Toy Soldier Spa Treatments?

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Plastic toy soldier figures (from Airfix to pound store figures) made in soft slightly flexible polythene frequently arrive still covered in traces of a chemical mould releasing agent that stops the plastic sticking to the mould. It also unfortunately stops paint sticking easily to plastic.

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Before painting up in toy soldier glossy style, a little preparation and washing is required of these useful pound store figures. (Figures / photograph: Man of TIN)

So before you start undercoating with paint (usually black, white or the base / core colour) picking out even simple details in flesh, silver or black, a quick wash is required.

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Airfix RAF Personnel 1973 Blue Box back panel – I still love these simple line drawings of the figures inside, as much as the front cover ‘Box Art’ (from the Collection of Man of TIN) 

Looing back ( I never noticed or did this as a child) even vintage Airfix from its earliest blue box  days advised that “to ensure a clean painting surface, it is advisable to wash with detergent before painting.”

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Exciting and lively box art (and handy uniform painting guide) on the Airfix Blue Box 1973 HO OO scale RAF Personnel front box cover art (from the collection of Man of TIN) 

So a washing of the spears and rifles, of warriors and their  weapons is required.

  1. First a quick squirt of washing up liquid into a washing up bowl of warm water to degrease your figures, followed by a gentle soapy scrub of handfuls of figures with a soft washing up brush.

2. I usually use a kitchen drying rack to pile up and drain figures. Check that no escapees can go down the plug hole.

3. Pop the still  slightly soapy figures into fresh cold water, then use a kitchen sieve or strainer to scoop the figures  out.

4. Again a drying rack will help then pop them onto a tea towel  spread them around and leave them to dry slowly for several hours.

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Second plunge to get the soap suds off! 

A bit of a surreal swimming lesson or amphibious landing to look at.

Oddly some colours of the same figures (like the mini red ones here) float whilst the same figures in green or silver don’t.

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This amounts to pampering and spa treatment of tiny plastic soldiers!

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Drying off on a tea towel before packing away or painting. 

Raking through and spreading out the figures has a lovely almost shellfish sound, indeed the whole process feels like a bizarre cooking lesson.

You now have shiny, smart and clean figures ready for painting, ready to attack and defend and express your imagination and character.

The range of  Poundland smaller figures can be seen on this previous blogpost:

https://manoftinblog.wordpress.com/2016/05/28/more-pound-store-warriors/

There are plenty of other plastic and pound store warriors, gaming ideas and budget gaming ideas featured throughout this  blog. Enjoy!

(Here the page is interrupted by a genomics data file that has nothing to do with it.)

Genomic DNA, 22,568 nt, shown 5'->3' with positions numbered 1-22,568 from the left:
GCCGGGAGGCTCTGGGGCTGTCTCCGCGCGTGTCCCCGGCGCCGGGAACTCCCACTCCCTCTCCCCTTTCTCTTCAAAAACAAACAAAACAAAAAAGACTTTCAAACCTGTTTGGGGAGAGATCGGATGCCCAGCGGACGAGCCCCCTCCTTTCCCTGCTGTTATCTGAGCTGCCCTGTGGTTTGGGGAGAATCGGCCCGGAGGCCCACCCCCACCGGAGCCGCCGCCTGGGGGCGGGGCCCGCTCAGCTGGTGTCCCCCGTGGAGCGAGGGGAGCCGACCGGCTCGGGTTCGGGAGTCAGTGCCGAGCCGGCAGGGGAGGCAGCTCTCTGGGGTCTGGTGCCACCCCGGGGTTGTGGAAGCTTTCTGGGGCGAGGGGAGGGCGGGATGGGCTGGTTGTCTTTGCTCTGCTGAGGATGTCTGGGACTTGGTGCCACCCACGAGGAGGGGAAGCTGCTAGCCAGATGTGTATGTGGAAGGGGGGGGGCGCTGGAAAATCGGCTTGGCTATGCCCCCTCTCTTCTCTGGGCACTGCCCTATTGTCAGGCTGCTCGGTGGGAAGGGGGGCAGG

Feel free to share ideas and leave comments via the comments page.

Posted by Mr. MIN, Man of TIN, June 2016.

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Author: 26soldiersoftin

Hello I'm Mark Mr MIN, Man of TIN. Based in S.W. Britain, I'm a lifelong collector of "tiny men" and old toy soldiers, whether tin, lead or childhood vintage 1960s and 1970s plastic figures. I randomly collect all scales and periods and "imagi-nations" as well as lead civilians, farm and zoo animals. I enjoy the paint possibilities of cheap poundstore plastic figures as much as the patina of vintage metal figures. Befuddled by the maths of complex boardgames and wargames, I prefer the small scale skirmish simplicity of very early Donald Featherstone rules. To relax, I usually play solo games, often using hex boards. Gaming takes second place to making or convert my own gaming figures from polymer clay (Fimo), home-cast metal figures of many scales or plastic paint conversions. I also collect and game with vintage Peter Laing 15mm metal figures, wishing like many others that I had bought more in the 1980s ...

1 thought on “Toy Soldier Spa Treatments?”

  1. Another technique is soaking in vinegar before rinsing.

    I also undercoat figures with clear car plastic spray undercoat followed by a good spray undercoat of white, black or brown from games Workshop – expensive sprays but good quality acrylic which acrylic paints go over well. The figures when painted with all detail are given a coat of PVA glue, being careful that it has a few drops of dishwashing detergent and spread the PVA evenly and thinly with an old brush; if you don’t spread it thinly it will pool in hollows and look like someone spat on the figures! Otherwise, done right it gives a tough clear coating. After that I spray figures with mat Craft fixative. And, lastly I use further coats of mat and gloss varnish put on with a brush to simulate cloth, and metal or I just leave the craft spray finish which is semi mat or semi gloss.

    You can see the finished products at my blog, Quantrill’s Toy Soldiers.

    Like

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